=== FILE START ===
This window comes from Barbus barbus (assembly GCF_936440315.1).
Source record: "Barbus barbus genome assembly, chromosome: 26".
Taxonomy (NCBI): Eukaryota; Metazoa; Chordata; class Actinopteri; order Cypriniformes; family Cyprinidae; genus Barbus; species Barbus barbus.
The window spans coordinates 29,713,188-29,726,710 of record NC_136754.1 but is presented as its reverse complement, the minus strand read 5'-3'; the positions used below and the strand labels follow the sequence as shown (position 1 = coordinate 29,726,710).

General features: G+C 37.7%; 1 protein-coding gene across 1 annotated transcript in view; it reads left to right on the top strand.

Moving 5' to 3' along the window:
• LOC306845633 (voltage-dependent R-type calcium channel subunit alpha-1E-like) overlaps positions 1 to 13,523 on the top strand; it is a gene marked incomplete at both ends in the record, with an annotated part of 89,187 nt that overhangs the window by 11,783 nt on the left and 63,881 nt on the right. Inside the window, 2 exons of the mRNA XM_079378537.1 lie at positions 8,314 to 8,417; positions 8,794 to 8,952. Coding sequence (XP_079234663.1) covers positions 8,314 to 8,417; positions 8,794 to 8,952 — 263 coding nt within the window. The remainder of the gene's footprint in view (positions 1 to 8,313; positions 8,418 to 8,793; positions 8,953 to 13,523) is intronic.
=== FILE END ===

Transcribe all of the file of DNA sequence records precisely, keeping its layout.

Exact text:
This window comes from Barbus barbus (assembly GCF_936440315.1).
Source record: "Barbus barbus genome assembly, chromosome: 26".
Taxonomy (NCBI): Eukaryota; Metazoa; Chordata; class Actinopteri; order Cypriniformes; family Cyprinidae; genus Barbus; species Barbus barbus.
The window spans coordinates 29,713,188-29,726,710 of record NC_136754.1 but is presented as its reverse complement, the minus strand read 5'-3'; the positions used below and the strand labels follow the sequence as shown (position 1 = coordinate 29,726,710).

General features: G+C 37.7%; 1 protein-coding gene across 1 annotated transcript in view; it reads left to right on the top strand.

Moving 5' to 3' along the window:
• LOC306845633 (voltage-dependent R-type calcium channel subunit alpha-1E-like) overlaps positions 1 to 13,523 on the top strand; it is a gene marked incomplete at both ends in the record, with an annotated part of 89,187 nt that overhangs the window by 11,783 nt on the left and 63,881 nt on the right. Inside the window, 2 exons of the mRNA XM_079378537.1 lie at positions 8,314 to 8,417; positions 8,794 to 8,952. Coding sequence (XP_079234663.1) covers positions 8,314 to 8,417; positions 8,794 to 8,952 — 263 coding nt within the window. The remainder of the gene's footprint in view (positions 1 to 8,313; positions 8,418 to 8,793; positions 8,953 to 13,523) is intronic.